It isn’t always what it seems. In fact, it usually doesn’t seem like anything at all. Mental illness is often a hidden battle that many lose. So, it’s important students stay aware and know their resources to keep mental illness in
VSU’s Fresh Check Day, held on March 28, enticed students to check on their mental health. Hosted by the Counseling Center, the event provided these resources, as well as ways to relieve students from stress during the semester’s midterm.
“The idea behind Fresh Check Day is to address mental health with the students in a fun, interactive way, while also providing them with knowledge that there is nothing wrong with taking care of one’s mental health,” VSU counselor Holly Wright said.
The event also aimed to address social and perceived stigma surrounding mental illness. Social stigma is the discriminating behavior that is often directed towards individuals with mental health problems, while perceived stigma is the internalization by sufferers, who may feel shame and hatred for their diagnosis and feel it makes them an outcast.
The Counseling Center wants students to know that they can get help at the event, according to Wright.
“You can come in, and we can become your person, someone you can talk to who won’t judge you and is solely there to help you,” Wright said. “And no one has to know unless there is a threat to your safety.”
Safety threats include instances where the student may open up about actively attempting suicide. Counselors deem it important to inform someone in these instances.
To prevent further attempts, Fresh Check Day dedicated booths to assist students in several ways.
One booth raised awareness for suicide prevention through the “Nine out of Ten” program.
Created by the Jordan Porco Foundation, the “Nine out of Ten” program is a peer-run suicide prevention program to combat the statistic that 1 in 10 college students contemplate suicide by calling for the other nine students to help the one in need.
Jordan Porco, a college student at St. Michael’s College in Vermont, committed suicide in 2011.
The program aims to educate students about the warning signs of suicide, available resources and steps to take if a friend is contemplating suicide.
Another suicide prevention organization, Out of the Darkness, focused on ”100 Reasons Why to Stay Alive” at its booth, giving students the opportunity to write a message to someone contemplating suicide.
“You are worthy,” a phrase Wright says many people need to hear, proved to be common encouragement.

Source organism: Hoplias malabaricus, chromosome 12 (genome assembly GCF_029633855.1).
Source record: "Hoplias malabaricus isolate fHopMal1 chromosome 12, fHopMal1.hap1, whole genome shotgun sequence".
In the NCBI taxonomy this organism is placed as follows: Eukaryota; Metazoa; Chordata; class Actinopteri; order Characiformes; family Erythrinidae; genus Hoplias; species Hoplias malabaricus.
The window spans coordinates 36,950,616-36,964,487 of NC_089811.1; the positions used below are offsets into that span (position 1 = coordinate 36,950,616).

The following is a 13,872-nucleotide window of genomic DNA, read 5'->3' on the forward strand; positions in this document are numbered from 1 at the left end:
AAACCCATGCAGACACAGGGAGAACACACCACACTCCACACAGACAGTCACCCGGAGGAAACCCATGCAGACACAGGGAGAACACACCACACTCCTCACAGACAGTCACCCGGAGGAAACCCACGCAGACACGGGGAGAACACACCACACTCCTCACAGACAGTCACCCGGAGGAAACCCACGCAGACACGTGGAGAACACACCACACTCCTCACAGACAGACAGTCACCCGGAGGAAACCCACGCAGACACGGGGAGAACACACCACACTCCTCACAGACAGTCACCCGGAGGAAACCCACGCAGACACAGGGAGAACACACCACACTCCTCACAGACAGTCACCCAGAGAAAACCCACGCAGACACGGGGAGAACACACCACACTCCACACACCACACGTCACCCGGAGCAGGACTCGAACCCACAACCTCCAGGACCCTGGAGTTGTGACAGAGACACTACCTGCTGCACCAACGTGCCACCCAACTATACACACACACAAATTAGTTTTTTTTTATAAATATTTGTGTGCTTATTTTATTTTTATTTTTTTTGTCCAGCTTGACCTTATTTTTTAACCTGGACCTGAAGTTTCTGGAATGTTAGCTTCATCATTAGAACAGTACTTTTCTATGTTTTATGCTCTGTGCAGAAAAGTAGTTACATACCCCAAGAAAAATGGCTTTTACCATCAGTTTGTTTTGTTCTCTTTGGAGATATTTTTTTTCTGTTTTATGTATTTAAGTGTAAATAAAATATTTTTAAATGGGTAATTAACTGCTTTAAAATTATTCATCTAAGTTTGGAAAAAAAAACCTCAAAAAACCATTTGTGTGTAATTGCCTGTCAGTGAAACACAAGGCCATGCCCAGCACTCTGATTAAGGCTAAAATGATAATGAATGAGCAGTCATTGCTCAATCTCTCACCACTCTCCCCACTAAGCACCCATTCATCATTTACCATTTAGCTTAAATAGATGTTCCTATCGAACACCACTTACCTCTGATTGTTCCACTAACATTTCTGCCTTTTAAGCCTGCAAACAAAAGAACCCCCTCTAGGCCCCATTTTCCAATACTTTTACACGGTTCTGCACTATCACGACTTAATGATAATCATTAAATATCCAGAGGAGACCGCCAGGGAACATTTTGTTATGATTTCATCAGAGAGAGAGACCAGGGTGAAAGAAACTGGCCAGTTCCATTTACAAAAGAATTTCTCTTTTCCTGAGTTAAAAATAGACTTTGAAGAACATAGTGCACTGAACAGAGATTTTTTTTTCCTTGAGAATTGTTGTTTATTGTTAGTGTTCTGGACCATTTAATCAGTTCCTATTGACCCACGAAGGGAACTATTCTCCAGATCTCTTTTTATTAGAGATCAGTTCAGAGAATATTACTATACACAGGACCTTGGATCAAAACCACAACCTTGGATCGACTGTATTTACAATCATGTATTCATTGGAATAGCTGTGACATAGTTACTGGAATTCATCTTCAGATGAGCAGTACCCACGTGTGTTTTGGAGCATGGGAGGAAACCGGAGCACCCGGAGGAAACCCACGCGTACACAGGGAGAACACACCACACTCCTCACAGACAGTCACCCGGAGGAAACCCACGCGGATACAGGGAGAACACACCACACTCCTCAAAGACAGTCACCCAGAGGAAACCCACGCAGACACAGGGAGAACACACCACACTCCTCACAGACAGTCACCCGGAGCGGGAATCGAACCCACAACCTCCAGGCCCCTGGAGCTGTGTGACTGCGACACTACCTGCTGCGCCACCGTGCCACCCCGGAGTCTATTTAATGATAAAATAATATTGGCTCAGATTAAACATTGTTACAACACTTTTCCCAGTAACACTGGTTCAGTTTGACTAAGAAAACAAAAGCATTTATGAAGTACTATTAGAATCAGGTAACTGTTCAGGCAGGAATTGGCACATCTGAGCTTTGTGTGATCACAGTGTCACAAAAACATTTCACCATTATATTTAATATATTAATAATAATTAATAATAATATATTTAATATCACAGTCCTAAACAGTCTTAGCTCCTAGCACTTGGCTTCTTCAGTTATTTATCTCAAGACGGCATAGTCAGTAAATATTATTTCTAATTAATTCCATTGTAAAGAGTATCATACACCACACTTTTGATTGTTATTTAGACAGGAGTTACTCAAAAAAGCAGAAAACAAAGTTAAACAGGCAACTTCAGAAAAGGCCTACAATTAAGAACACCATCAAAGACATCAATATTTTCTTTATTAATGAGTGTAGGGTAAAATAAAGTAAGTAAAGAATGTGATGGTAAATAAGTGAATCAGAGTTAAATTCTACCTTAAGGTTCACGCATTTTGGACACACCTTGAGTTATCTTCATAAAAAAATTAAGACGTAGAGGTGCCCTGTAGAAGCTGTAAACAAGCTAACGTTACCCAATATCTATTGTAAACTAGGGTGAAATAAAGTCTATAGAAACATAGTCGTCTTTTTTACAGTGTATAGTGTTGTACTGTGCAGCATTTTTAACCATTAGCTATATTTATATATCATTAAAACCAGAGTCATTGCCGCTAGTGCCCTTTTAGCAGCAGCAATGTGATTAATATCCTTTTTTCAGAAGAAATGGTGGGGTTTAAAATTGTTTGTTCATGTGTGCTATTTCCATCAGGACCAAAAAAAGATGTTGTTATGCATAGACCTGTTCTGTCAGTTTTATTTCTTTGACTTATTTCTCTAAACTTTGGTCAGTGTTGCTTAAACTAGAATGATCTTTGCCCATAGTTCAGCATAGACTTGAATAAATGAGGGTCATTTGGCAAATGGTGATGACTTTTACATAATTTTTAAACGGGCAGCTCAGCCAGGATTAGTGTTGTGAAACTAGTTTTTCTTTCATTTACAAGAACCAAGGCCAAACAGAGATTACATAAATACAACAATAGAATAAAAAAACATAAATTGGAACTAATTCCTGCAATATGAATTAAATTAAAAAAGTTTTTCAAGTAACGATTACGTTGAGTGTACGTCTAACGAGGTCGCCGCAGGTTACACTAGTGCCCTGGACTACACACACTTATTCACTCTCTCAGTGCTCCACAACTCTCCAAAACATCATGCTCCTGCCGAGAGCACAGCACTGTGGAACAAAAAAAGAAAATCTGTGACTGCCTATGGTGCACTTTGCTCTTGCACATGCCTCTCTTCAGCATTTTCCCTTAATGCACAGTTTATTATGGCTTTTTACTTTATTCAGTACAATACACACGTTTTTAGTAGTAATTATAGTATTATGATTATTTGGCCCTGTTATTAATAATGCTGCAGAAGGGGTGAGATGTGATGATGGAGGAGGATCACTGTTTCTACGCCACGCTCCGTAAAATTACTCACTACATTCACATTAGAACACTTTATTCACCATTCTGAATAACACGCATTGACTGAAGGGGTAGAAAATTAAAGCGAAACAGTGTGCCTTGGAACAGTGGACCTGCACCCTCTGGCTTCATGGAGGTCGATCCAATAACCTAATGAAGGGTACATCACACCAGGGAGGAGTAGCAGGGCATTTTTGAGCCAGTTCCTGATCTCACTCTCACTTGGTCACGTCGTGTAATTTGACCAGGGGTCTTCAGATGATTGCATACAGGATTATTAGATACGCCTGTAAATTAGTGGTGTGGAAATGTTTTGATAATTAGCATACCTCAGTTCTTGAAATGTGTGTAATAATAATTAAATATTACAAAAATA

“I think it’s important that people believe in themselves and believe that they are valuable and that they are worthy and deserving of being here,” she said. “I see that a lot—people coming in and feeling as if they have no worth and that they have no value.”
These ideas often stem from negative thought, leading Student Diversity and Inclusion and Rise Up, who teamed with The Haven, to promote positivity at their booths. While Student Diversity and Inclusion’s booth, “It Takes a Village,” encouraged students to write a positive message to themselves, Rise Up and The Haven challenged students to do the same for sexual assault victims.
Additionally, placing these messages into a jar to be filled with colorful sand allowed students to have a higher production in positive endorphins.
Other booths included the Access Office’s “The Elephant in the Room,” which allowed students to relieve themselves of either their own or others’ burdens, and the Student Health Center’s “Paint It Out!,” which allowed students to experience art therapy through mandalas, circles with abstract designs within.
Campus PRIDE, short for Personal Responsibility in Delivering Excellence, also had a relaxing interactive booth, where students could create personalized bracelets.
“Many of those identifying as LGBTQ commonly have mental health issues, and we wanted to bring a fun activity that would allow them to recognize that they have a support system and that their mental health is important,” Dr. Terence Sullivan said.
In addition to the booths, Family Works offered mental health screenings to gauge where students’ mental health was by filling out a form with various areas regarding mental health. The form was then scored and used to provide students with personalized information on resource options.
VSU’s Counseling Center is one of those resources. Not only can students relax and recollect themselves in massage chairs in the Counseling Center’s dimly lit area, but they can also seek help in counselors who will work with students to make sure their mental health is stable.
For more information on resources, visit the Counseling Center online at www.valdosta.edu/student/student-services/counseling-center or call (229) 333-5940.
Written by Renee Seibert, Staff Writer. Photo Courtesy of Pexel.
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